Research Shows that Neanderthals and Denisovans were Closely Related
Scientists from the Max Planck Institute for Evolutionary Anthropology based in Leipzig (Germany) have completed an analysis of ancient hominin DNA from a cave located in the Altai Mountains of Siberia. Their study suggests the existence of a mystery human species, as evidence from the genome indicates the likelihood of extensive interbreeding and the possible recording of genetic material from Homo erectus. H. erectus, although very different from modern humans, is much more “modern looking” than earlier hominins. It also has the distinction of being the longest living species in terms of the age of its fossil record. The earliest fossil material ascribed to H. erectus is approximately 1.9 million years old, yet H. erectus may have survived until just fifty thousand years ago. Fossils are known from Europe and Asia, but it is likely this species evolved in Africa. It is the oldest globally distributed species of hominin known.
The research team have also announced that they have completed the most detailed analysis of a Neanderthal’s DNA to date. The details of the team’s work has been published in the scientific journal “Nature”. Back in 2010, Everything Dinosaur team members reported on the discovery of a new hominin species after researchers found fragmentary fossil remains in a cave located in the Altai Mountains. The cave known as the Denisova Cave, gave rise to the name of this new species, they were labelled Denisovans, a type of human distinct from both Neanderthals and H. sapiens that lived in that part of Siberia forty thousand years ago.
To read the article on the discovery of the Denisovans: Evidence of New Species of Early Human Found.
This new research concerns a Neanderthal (Homo neanderthalensis) toe bone that was found in the same cave as the Denisovan discovery, although it comes from a layer of sediments believed to date from between 50,000 and 60,000 years ago. The Denisova site has provided evidence of Denisovans, Neanderthals and modern humans, this location seems to have been home to at least three species of early humans over the years – although each species occupied the cave at different times in prehistory.
The Neanderthal Toe Bone Used in the Study
Picture credit: Bence Viola
Professor Svante Paabo (Max Planck Institute) led the analysis of the toe bone and it has revealed some interesting information about both Neanderthals and other early human types. The toe bone came from a female Neanderthal, one that was highly inbred perhaps the child of half-siblings who shared the same mother. Other family relationship scenarios are possible however, including that her parents were an uncle/niece or aunt/nephew combination. It is also feasible from the DNA study that her parents were a grandparent and grandchild or double first-cousins (the children of two siblings who bred with siblings).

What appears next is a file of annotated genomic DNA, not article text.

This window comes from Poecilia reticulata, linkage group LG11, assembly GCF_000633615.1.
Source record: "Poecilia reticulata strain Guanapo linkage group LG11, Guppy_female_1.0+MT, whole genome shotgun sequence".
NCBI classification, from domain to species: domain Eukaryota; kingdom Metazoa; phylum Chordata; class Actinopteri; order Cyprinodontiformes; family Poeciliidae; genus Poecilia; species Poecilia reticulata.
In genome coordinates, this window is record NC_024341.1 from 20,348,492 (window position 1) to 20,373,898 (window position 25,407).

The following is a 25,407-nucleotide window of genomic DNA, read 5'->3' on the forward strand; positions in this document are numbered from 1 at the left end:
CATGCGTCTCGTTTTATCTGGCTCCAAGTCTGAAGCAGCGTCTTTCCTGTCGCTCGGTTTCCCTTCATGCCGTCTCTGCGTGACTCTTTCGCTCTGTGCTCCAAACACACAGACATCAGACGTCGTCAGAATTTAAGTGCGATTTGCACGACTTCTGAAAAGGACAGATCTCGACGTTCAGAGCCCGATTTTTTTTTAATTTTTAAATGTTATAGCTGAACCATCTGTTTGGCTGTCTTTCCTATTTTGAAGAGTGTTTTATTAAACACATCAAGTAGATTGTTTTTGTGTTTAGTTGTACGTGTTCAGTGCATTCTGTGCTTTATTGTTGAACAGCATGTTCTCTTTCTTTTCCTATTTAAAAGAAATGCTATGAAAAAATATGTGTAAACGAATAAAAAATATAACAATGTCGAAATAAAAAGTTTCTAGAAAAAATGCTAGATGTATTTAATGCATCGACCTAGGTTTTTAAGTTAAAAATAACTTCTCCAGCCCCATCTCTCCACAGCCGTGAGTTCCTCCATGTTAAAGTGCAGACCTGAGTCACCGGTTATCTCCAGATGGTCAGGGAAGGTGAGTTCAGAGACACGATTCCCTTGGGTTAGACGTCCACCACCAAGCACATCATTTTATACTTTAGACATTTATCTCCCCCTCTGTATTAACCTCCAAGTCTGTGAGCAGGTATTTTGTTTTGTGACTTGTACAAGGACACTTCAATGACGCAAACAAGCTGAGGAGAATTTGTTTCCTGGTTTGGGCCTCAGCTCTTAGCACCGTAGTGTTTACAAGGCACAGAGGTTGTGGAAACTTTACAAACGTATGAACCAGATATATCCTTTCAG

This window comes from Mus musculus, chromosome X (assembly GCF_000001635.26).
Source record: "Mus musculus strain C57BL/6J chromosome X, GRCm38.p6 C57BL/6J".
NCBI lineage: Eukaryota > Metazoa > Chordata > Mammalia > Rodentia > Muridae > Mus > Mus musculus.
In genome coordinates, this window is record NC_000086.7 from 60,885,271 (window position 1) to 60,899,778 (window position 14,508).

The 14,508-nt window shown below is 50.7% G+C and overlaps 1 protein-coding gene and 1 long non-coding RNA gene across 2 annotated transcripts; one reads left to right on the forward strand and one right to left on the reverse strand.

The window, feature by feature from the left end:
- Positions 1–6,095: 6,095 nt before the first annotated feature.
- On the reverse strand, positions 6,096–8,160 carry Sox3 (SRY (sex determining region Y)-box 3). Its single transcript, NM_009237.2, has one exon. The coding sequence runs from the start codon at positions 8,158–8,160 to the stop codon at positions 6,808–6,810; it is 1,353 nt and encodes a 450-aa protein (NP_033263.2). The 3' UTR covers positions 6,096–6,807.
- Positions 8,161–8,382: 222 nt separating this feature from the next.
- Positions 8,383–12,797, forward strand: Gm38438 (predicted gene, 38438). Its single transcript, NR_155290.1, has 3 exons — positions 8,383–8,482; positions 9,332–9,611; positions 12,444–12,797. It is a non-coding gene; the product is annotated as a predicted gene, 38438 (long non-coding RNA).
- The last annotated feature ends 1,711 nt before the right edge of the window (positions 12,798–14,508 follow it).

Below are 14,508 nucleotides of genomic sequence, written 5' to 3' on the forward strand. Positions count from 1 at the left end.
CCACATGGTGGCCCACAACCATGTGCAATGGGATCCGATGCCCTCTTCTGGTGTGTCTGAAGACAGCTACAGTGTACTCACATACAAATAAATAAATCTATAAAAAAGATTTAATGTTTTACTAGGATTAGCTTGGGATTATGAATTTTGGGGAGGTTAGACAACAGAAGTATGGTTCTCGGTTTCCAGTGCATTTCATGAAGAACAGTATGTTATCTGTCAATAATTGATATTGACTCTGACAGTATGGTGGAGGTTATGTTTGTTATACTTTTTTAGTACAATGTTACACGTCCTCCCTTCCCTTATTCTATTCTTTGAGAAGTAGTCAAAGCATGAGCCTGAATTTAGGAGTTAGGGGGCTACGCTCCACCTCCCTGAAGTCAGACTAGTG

Whatever the exact family relationship, based on this evidence, even the most ardent soap script writers would do well to come up with a convoluted story line to explain this one away.
The research into the toe bone when compared to data on the Denisovans suggest that Neanderthals and Denisovans were closely related and probably looked very similar to each other as species. Based on this study, it indicates that the Neanderthal/Denisovan common ancestor split off from the branch of the human family tree that would eventually lead to our own species, around 400,000 years ago. The genome study as revealed by the Max Planck Institute also indicates that the Neanderthals and the Denisovans themselves diverged from each other around 300,000 years ago.
In addition, this genetic analysis threw up a surprise result. It has been postulated that the Denisovans interbred with a mystery, fourth type of early hominin that was living in Eurasia. Between 2.7 and 5.8% of the Denisovan genome comes from this, as yet not identified species.
This group split from the others more than a million years ago, and may represent the early human species known as Homo erectus, which fossils show was living in Europe and Asia a million or more years ago.
But Spanish researchers also recognise a species known as Homo antecessor, whose fossils show up about a million years ago at the Atapuerca site, near Burgos in Spain, and this may be another candidate.
Though Denisovans and Neanderthals eventually died out, they left behind bits of their genetic heritage because they occasionally interbred with modern humans. The research team estimates that between 1.5 and 2.1 percent of the genomes of modern non-Africans can be traced to Neanderthals, whilst perhaps as much as 0.8% (on average across the entire human genome), of modern human DNA can be traced back to the Denisovan lineage, although most Denisovan DNA traces are associated with those modern humans from Oceanic or Asian populations.
Excavations in the Denisova Cave System Indicate at Least Three Species of Hominin Have Inhabited It
Picture credit: Bence Viola
The study proposes that as much 6% of the genomes of Aboriginal Australians, natives of New Guinea and some Pacific Islanders can be traced to Denisovans. The new analysis finds that the genomes of Han Chinese and other mainland Asian populations, as well as of Native Americans, contain about 0.2% Denisovan genes.
Interbreeding between populations has certainly “clouded” the genetic map of modern humans and it is difficult to distinguish links to different species as a result, but the research has also identified at least eighty-seven specific genes to H. sapiens that are significantly different to Denisovan and Neanderthal DNA. The research team suggest that these genes may hold clues to behavioural differences between different types of early human and may even go some way to explaining why we are still here but the Neanderthals and Denisovans as species are extinct.